printer pieces anyone

my brother's laserjet IIIP just died - anyone still use those? it has a good 92275A toner cartridge (just refilled), and I would expect all the
electronics except the power supply to be good - so if you need anything drop me a note - I've tossed the case and stuff, just kept the boards and fuser, but recycling doesn't get picked up until Monday if you want a plastic part
email me at the address shown on my web site below - pretty much pay shipping and whatever you need is yours - I put a few things on ebay because they seemed like they might have a chance:
http://cgi.ebay.com/ws/eBayISAPI.dll?ViewItem&item20563193712 http://cgi.ebay.com/ws/eBayISAPI.dll?ViewItem&item20563192378 http://cgi.ebay.com/ws/eBayISAPI.dll?ViewItem&item00447411309
--
Bill -
www.wbnoble.com
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Printers sure have lost value. I have two panasonic dot matrix printers in the garage. The wide one is likely going into dumpster this afternoon after I remove the stepper motor. I remember paying something like 424.00 for it back when 424.00 was real money.
The 8 1/2" wide version is going to live a while longer since I have a serial interface for it that I've had for about 15 years and never installed. It might find a use or not. Either way, smaller storage footprint.
For the last few years, anything I wanted to print, I send to pdf creator which acts as a print device for me. As long as I can display a document on a screen, it tends to get the job done for me now.
Wes -- "Additionally as a security officer, I carry a gun to protect government officials but my life isn't worth protecting at home in their eyes." Dick Anthony Heller
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On Sun, 18 Jul 2010 07:13:29 -0400, Wes

I remember Dad printing copies of the chapters of his WWII book (_To Rule the Sky_ by Louis Jaques, Jr and William D. Leet) on the noisy damned dot matrix computer. Later, when I owned them, they were just as bloody noisy, printouts were ugly, paper was a pain, etc. I'm sure glad technology progressed there.

That's more than I paid for my Samsung CLP-600N color laser printer. It was $400, but there was a $200 rebate at the time. Toner refills will cost me half that in a couple years. I figured I could spend twice that in a year doing it with an inkjet. I hate those damned things. One leaked all over my floorboard once, then got me and my shop floor as I removed it. Feh!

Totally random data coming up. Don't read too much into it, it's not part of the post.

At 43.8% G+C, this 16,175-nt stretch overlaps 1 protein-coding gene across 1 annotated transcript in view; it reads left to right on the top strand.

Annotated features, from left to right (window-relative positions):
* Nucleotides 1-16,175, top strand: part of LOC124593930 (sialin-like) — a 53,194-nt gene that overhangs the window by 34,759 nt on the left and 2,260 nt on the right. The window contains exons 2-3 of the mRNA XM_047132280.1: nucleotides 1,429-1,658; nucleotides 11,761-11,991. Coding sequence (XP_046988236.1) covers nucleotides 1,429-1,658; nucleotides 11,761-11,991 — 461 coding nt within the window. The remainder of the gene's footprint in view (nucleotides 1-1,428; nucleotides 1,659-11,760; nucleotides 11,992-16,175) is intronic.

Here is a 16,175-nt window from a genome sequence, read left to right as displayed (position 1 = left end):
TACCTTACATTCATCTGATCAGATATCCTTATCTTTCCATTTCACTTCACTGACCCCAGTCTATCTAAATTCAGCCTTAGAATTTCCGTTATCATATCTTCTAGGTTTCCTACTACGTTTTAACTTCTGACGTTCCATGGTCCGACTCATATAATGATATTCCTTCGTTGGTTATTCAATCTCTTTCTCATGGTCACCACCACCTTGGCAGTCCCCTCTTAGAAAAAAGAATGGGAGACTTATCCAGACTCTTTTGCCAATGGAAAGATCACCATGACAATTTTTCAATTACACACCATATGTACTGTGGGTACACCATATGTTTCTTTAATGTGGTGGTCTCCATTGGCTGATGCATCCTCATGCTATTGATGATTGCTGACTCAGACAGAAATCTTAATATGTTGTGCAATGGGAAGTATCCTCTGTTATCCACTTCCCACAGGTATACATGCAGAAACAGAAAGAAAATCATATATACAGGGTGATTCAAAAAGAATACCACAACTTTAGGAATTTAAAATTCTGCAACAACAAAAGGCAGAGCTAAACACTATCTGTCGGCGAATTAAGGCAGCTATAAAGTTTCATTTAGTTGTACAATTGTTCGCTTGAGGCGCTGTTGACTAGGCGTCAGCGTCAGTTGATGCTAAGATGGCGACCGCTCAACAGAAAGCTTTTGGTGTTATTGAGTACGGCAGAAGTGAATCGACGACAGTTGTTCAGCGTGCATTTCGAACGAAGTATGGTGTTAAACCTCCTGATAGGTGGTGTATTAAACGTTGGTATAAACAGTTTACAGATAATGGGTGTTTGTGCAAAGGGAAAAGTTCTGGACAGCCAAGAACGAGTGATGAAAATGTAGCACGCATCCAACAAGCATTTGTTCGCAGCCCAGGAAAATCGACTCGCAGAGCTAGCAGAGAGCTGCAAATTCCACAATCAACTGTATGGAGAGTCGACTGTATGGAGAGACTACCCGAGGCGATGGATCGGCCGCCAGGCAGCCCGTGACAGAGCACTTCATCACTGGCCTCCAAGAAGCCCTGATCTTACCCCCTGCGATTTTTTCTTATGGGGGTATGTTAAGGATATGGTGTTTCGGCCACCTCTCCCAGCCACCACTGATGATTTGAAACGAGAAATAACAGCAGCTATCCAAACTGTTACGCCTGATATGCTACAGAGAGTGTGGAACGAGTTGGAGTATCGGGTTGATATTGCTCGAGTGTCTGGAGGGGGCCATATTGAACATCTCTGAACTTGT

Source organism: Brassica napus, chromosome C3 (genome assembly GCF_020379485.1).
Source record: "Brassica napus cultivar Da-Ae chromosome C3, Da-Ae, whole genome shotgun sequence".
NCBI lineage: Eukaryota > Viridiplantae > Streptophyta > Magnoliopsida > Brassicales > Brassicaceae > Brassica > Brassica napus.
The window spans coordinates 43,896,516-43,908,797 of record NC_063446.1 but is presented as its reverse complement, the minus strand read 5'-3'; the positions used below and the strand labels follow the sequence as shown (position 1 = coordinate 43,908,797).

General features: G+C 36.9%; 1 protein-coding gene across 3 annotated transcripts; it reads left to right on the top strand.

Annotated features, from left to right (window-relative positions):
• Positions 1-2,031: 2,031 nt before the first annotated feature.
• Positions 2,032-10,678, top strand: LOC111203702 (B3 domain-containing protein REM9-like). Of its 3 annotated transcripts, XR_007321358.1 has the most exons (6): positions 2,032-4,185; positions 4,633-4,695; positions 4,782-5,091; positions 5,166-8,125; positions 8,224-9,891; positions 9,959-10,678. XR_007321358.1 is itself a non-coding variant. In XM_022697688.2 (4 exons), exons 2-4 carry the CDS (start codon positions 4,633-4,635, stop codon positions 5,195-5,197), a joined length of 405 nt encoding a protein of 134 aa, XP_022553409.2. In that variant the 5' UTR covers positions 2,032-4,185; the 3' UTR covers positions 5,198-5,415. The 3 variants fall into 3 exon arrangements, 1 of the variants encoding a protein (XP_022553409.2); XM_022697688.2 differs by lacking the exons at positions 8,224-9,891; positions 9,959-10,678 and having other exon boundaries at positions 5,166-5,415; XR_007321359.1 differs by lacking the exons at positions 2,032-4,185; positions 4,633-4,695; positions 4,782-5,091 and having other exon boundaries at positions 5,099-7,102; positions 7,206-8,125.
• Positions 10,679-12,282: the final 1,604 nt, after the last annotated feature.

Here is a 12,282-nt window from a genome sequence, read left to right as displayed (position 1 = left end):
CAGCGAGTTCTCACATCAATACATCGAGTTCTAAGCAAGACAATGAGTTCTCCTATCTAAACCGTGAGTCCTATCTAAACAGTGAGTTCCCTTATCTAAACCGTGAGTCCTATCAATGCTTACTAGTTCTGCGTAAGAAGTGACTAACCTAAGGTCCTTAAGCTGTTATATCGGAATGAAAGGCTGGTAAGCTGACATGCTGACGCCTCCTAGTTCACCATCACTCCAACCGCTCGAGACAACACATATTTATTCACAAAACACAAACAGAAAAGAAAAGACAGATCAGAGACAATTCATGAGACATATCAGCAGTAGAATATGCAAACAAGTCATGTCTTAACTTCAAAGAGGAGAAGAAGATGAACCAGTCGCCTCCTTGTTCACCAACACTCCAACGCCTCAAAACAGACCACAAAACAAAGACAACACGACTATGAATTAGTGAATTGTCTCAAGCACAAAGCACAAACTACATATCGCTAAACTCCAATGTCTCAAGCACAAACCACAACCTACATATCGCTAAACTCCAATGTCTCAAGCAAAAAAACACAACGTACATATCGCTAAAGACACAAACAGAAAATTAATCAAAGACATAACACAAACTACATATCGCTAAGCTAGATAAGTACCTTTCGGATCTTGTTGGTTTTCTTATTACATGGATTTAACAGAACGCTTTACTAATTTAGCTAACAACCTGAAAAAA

My HP 5p is still kickin' 12 years later.

ICK!
-- Exercise ferments the humors, casts them into their proper channels, throws off redundancies, and helps nature in those secret distributions, without which the body cannot subsist in its vigor, nor the soul act with cheerfulness. -- Joseph Addison, The Spectator, July 12, 1711
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On Sun, 18 Jul 2010 06:02:14 -0700, Larry Jaques

Still running 2 old HP4+ units at the insurance office - where they get pretty heavy regular service. Have about 20 Canon Inkjets too - which tend lo last about 3 years. Only buy the ones with separate ink tanks and I refill them for about $4 an ounce, Usually get about 20 refills to a tank before the pads plug up. The printers would basically go forever if the print-heads didn't fail. They are easy enough to replace, but cost as much as a new printer. The current replacement stock is IP4700 units that cost about $129 direct from Canon. Print heads for the old IP4200 are about $119 including shipping. Just took the last IP3000 out of service a month or so ago.
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On Sun, 18 Jul 2010 12:41:39 -0400, snipped-for-privacy@snyder.on.ca wrote:

I buy the old Canons that take the BC02 cartridge for a buck, provided they have a cartridge. I figure it costs a nickel to fill the cartridge. I then use them for junk printing that will be recycled, such things as score sheets etc. If they don't have a cartridge I don't even offer.

Gerry :-)} London, Canada
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Gerald Miller wrote:

I do the same. BUT I made up an ink tank that sits on a stand behind the printer and connected it to the cartridge with a chunk of airline tubing. Drill a small hole in the cartridge, install a small fitting (came from an R/C car store) and connect the line. Open the valve and away you go... When the head dies I'll toss in a replacement.
--
Steve W.

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wrote:

sometimes you need hard copies - like for friends with no computer, or to read and mark up - but yes, printers have certainly lost value - this one was over $800 new. I'd sure like to find a home for some of the parts - the main board has a 68000 processor on it - remember those?
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I sure do. What a slow POS. Wanted to be 32 bit, but had only an 8 bit bus. I loved the 68010 and 68030. The ones I programmed were in UNISYS high speed check reader/sorters.
By the way. All the printers I have ever junked out had one or more very nice ground and polished stainless steel rod. Very usable to make metal things!
Paul
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    Huh? Try a 16-bit bus. I think that the 68008 had the 8-bit bus, but the 68000 was a full 16-bit bus.
    How about comparing it to the Intel 8088 used in the original IBM PC about that time? *That* one *was* stuck with an 8-bit bus.
    I had a unix based system running on an 8 MHz 68000. While it was slow -- the worst thing about it was the compiler. It produced code as though it were for a PDP-11 instead of a 68000. The only 68000-unique codes which it bothered to use were "LINK" and "ULINK" (for building and destroying stack frames). Otherwise, if the PDP-11 didn't have it, the compiler didn't use it. :-) There were a lot of CISC instructions in the 68000 (and later) which could have speeded up the code significantly.